Bershka - Relatively lower end, latest fashion
Stradivarius - Women's urban & casual
Oysho - Women's sports, lingerie, sleepwear.
The table below shows the performance of each brand in the first six months of 2022:
We can see that total sales increased by 24.5% YoY, with Zara leading the rise, and accounting for 74% of the sales.
For investors, it is important to note that a diversified product portfolio helps drive down risk by testing and establishing different branding strategies. It also allows the company to capture different market segments.
Inditex is a global retailer with 6,477 stores, equivalent to 4.7 million square meters at the end of 2021. The company strives to optimize existing locations and drive growth through digital channels, where it expects online sales to exceed 30% of total sales by 2024 (1, 2).
Next, we will examine the fundamentals and see what this means for the company's valuation.
Financial Performance and Valuation
I estimated the value of Inditex at €85.6 billion, or €27.5 per share. This gives us a 1-year price target of €28.7, implying an upside of around 31%.
The chart below depicts the model used to arrive at our valuation. You can also view and edit the full model to incorporate your vision of the company.
In order to create the model above, we needed to make some assumptions for the future of the company:
Inditex has managed to get back on the growth trajectory and recovered to €30.6 billion revenue in the last 12 months. Given that the company manages to pass down inflation costs, we can reasonably assume that nominal top-line growth will continue at a steady pace.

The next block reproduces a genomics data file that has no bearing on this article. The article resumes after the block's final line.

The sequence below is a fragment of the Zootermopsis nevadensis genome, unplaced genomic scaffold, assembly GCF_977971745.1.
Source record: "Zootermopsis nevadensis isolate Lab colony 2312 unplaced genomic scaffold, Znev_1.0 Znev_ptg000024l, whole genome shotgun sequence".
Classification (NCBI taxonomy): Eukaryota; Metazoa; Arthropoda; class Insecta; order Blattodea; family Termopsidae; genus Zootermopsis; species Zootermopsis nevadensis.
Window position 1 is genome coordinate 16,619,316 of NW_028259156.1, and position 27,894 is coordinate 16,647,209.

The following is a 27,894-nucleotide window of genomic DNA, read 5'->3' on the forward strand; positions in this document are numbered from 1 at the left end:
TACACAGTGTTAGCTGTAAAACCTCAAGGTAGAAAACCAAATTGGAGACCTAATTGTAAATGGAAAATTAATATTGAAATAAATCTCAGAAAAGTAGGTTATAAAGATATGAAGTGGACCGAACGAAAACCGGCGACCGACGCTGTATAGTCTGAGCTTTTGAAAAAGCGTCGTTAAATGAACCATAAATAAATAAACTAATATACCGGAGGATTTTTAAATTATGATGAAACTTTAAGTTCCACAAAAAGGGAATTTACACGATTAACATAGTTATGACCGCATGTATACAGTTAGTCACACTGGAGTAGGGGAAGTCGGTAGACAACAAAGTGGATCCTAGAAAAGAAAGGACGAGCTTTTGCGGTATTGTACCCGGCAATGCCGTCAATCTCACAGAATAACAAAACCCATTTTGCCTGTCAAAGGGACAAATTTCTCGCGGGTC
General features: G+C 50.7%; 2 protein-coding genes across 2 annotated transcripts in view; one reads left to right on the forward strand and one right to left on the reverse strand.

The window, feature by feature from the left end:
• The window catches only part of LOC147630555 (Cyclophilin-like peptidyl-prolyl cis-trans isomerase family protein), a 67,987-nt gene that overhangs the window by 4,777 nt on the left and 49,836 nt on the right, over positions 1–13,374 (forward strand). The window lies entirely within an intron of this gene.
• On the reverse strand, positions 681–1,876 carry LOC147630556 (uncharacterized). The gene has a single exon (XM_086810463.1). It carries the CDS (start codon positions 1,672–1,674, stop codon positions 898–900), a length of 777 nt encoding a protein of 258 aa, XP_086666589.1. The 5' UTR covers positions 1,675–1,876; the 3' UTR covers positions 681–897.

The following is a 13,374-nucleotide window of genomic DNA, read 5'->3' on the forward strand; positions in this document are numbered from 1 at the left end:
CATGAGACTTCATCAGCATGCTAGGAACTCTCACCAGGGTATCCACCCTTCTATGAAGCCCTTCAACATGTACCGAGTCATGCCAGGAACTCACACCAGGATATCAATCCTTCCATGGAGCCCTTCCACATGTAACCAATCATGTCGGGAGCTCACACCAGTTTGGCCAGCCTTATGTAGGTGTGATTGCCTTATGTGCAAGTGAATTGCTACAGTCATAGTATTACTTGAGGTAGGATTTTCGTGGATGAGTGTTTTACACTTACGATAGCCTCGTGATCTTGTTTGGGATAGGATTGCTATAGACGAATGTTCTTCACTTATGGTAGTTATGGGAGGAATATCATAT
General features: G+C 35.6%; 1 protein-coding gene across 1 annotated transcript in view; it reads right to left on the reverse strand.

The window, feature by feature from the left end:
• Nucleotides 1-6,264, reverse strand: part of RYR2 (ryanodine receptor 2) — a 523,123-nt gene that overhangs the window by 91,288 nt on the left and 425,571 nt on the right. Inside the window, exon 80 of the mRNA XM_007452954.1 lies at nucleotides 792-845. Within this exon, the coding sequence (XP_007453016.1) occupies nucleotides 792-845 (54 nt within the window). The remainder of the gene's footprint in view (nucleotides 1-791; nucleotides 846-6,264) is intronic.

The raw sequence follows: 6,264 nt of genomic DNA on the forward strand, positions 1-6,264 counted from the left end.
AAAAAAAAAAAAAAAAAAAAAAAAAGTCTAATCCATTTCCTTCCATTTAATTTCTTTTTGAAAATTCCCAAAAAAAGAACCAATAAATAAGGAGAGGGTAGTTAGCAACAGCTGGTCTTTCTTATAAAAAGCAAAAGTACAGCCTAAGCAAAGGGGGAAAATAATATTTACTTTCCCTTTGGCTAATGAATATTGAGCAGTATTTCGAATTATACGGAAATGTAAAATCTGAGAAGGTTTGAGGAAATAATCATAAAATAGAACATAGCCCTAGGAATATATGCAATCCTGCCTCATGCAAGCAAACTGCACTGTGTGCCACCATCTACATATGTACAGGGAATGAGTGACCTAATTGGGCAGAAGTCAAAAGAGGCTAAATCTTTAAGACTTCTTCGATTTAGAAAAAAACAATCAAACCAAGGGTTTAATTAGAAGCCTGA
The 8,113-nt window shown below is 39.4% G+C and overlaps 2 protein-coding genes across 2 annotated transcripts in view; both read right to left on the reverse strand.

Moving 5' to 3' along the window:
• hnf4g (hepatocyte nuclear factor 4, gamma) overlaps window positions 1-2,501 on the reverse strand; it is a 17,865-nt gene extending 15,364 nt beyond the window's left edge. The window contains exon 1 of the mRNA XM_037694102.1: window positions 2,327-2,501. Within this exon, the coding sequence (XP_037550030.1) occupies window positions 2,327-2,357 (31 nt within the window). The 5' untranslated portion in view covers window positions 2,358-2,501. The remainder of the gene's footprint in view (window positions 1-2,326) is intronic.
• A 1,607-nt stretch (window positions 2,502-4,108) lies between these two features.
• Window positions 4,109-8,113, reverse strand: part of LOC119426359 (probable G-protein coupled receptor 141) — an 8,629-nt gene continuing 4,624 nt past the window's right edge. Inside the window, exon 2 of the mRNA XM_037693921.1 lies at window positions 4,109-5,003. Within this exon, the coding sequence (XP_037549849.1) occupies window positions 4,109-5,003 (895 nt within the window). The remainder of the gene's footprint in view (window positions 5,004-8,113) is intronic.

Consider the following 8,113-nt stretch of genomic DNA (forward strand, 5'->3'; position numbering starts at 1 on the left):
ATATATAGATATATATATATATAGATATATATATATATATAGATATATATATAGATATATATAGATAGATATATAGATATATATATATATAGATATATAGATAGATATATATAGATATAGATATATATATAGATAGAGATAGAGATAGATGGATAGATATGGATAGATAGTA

I focus on free cash flows to the firm as a measure of the bottom line. For Inditex, it seems that the company is doing a good job at cash conversion, and the free cash flows frequently rise above EBIT. This is due to a good working capital management and a negative net CapEx - depreciating more than it's investing.
Currently, the company has an EBIT margin at 16.4% and a FCFF margin slightly higher at 19.4%.
While historical EBIT margins have been below 20%, we may be able to make the case for higher future margins based on the higher profitability of the online distribution business and the future optimization strategies.
I estimate the company to be 10% less risky than the market portfolio on account of its defensive product line, diversified product portfolio, 7% debt to market value of capital, and risk associated with the apparel industry. However, we need to be mindful of future developments, and we see two potential key risks that may impact the business.